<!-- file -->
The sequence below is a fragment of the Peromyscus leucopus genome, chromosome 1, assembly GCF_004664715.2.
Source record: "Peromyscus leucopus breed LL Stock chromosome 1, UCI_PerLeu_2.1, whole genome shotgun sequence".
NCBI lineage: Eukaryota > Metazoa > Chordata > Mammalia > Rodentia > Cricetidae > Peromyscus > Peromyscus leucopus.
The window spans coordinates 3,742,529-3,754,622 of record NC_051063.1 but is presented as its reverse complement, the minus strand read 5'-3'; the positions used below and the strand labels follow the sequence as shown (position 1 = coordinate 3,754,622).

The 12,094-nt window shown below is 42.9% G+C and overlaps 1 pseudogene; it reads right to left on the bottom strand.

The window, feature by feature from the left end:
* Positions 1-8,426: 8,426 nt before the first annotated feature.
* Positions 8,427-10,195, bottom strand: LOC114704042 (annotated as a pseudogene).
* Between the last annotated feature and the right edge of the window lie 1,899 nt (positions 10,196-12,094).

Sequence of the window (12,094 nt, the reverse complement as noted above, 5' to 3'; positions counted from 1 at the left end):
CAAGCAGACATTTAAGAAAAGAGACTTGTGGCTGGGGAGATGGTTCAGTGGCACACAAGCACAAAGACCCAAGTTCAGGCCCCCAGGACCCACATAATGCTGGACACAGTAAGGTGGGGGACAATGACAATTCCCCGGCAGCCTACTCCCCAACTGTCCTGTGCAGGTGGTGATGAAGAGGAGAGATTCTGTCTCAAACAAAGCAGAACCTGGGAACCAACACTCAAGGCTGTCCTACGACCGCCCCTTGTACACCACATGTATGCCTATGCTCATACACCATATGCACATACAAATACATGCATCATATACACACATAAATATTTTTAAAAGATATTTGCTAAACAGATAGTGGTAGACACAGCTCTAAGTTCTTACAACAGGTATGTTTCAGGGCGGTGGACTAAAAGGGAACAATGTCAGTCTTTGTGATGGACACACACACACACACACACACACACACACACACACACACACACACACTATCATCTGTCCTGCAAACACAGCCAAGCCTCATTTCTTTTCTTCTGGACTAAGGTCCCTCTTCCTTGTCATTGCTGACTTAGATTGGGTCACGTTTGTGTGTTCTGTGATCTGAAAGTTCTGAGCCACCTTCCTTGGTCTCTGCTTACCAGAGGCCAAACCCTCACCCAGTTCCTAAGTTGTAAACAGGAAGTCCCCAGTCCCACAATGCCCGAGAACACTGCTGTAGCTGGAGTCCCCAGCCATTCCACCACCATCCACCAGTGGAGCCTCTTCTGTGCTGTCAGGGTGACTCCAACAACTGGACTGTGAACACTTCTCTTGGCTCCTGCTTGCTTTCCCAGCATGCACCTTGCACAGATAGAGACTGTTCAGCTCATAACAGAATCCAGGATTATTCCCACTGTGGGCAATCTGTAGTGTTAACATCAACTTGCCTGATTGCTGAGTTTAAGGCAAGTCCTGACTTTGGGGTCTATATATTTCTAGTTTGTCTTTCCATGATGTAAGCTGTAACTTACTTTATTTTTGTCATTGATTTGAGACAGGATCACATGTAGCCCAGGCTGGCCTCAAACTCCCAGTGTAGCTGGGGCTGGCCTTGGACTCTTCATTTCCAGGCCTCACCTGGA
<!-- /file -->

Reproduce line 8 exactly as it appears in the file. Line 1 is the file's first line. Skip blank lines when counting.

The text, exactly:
* Positions 8,427-10,195, bottom strand: LOC114704042 (annotated as a pseudogene).